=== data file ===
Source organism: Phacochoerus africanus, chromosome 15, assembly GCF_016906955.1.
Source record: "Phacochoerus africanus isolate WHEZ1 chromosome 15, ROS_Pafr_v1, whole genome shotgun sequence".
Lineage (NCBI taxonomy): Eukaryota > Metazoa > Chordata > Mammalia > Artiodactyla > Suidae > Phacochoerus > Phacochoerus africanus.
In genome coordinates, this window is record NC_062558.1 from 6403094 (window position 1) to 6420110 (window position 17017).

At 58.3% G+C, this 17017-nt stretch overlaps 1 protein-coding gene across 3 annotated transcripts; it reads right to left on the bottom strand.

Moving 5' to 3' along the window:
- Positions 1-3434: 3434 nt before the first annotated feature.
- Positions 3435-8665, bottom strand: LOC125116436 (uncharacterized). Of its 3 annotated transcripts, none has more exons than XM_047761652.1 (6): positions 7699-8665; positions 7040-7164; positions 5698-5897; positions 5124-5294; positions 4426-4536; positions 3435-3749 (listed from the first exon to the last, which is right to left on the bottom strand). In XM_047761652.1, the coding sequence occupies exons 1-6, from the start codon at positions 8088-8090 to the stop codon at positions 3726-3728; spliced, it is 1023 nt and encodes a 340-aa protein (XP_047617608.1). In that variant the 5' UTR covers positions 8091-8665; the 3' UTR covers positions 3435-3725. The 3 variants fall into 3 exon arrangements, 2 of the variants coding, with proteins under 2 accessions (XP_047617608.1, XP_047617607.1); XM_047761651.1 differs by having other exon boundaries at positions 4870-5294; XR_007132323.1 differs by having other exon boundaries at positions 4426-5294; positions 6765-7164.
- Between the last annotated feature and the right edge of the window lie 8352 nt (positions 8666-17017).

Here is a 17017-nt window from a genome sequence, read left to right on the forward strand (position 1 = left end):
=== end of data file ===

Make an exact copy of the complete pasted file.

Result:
Source organism: Phacochoerus africanus, chromosome 15, assembly GCF_016906955.1.
Source record: "Phacochoerus africanus isolate WHEZ1 chromosome 15, ROS_Pafr_v1, whole genome shotgun sequence".
Lineage (NCBI taxonomy): Eukaryota > Metazoa > Chordata > Mammalia > Artiodactyla > Suidae > Phacochoerus > Phacochoerus africanus.
In genome coordinates, this window is record NC_062558.1 from 6403094 (window position 1) to 6420110 (window position 17017).

At 58.3% G+C, this 17017-nt stretch overlaps 1 protein-coding gene across 3 annotated transcripts; it reads right to left on the bottom strand.

Moving 5' to 3' along the window:
- Positions 1-3434: 3434 nt before the first annotated feature.
- Positions 3435-8665, bottom strand: LOC125116436 (uncharacterized). Of its 3 annotated transcripts, none has more exons than XM_047761652.1 (6): positions 7699-8665; positions 7040-7164; positions 5698-5897; positions 5124-5294; positions 4426-4536; positions 3435-3749 (listed from the first exon to the last, which is right to left on the bottom strand). In XM_047761652.1, the coding sequence occupies exons 1-6, from the start codon at positions 8088-8090 to the stop codon at positions 3726-3728; spliced, it is 1023 nt and encodes a 340-aa protein (XP_047617608.1). In that variant the 5' UTR covers positions 8091-8665; the 3' UTR covers positions 3435-3725. The 3 variants fall into 3 exon arrangements, 2 of the variants coding, with proteins under 2 accessions (XP_047617608.1, XP_047617607.1); XM_047761651.1 differs by having other exon boundaries at positions 4870-5294; XR_007132323.1 differs by having other exon boundaries at positions 4426-5294; positions 6765-7164.
- Between the last annotated feature and the right edge of the window lie 8352 nt (positions 8666-17017).

Here is a 17017-nt window from a genome sequence, read left to right on the forward strand (position 1 = left end):